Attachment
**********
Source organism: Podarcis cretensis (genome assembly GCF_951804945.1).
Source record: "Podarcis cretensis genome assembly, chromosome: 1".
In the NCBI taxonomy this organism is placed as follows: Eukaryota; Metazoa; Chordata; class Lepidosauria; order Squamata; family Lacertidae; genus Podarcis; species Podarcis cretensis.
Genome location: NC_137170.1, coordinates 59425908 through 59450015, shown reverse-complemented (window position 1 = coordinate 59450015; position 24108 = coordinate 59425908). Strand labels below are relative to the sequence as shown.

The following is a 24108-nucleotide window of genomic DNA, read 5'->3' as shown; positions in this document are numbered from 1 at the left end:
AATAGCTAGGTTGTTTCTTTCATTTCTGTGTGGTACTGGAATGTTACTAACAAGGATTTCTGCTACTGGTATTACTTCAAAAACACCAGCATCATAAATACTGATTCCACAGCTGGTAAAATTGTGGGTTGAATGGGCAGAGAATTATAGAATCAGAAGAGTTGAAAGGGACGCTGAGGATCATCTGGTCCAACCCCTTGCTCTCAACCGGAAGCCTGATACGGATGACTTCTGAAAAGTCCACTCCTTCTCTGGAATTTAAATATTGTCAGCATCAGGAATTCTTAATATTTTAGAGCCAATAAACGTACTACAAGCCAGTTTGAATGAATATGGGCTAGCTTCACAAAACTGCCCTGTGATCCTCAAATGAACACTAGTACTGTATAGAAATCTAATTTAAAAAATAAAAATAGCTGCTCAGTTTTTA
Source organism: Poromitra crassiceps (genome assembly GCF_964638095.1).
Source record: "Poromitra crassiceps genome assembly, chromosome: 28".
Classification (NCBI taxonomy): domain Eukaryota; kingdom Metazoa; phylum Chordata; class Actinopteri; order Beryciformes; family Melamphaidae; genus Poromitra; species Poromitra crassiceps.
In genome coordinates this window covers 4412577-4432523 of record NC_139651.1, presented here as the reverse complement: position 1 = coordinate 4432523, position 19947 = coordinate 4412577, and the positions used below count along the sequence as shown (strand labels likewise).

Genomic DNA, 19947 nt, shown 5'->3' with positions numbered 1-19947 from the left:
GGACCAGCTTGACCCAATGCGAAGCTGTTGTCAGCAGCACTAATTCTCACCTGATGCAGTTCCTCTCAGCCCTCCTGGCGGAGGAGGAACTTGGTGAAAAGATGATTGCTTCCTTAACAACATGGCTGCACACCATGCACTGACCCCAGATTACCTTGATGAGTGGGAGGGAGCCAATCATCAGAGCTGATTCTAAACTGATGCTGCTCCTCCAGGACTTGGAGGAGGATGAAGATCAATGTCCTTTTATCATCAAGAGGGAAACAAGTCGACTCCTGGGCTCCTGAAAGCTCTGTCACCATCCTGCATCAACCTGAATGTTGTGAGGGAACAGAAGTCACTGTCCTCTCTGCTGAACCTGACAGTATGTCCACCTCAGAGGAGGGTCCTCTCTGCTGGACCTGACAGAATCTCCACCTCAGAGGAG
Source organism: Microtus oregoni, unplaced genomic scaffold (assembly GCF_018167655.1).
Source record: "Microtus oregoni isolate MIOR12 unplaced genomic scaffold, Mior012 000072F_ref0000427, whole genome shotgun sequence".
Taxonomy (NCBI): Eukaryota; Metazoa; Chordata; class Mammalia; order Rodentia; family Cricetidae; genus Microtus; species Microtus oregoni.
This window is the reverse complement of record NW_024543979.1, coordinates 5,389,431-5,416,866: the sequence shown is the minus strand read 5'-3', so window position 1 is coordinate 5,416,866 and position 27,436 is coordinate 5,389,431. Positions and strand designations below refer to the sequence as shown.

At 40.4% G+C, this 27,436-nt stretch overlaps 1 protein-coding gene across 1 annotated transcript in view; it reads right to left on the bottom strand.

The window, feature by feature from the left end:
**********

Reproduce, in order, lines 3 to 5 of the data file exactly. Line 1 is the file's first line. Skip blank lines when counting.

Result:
In the NCBI taxonomy this organism is placed as follows: Eukaryota; Metazoa; Chordata; class Lepidosauria; order Squamata; family Lacertidae; genus Podarcis; species Podarcis cretensis.
Genome location: NC_137170.1, coordinates 59425908 through 59450015, shown reverse-complemented (window position 1 = coordinate 59450015; position 24108 = coordinate 59425908). Strand labels below are relative to the sequence as shown.

The following is a 24108-nucleotide window of genomic DNA, read 5'->3' as shown; positions in this document are numbered from 1 at the left end: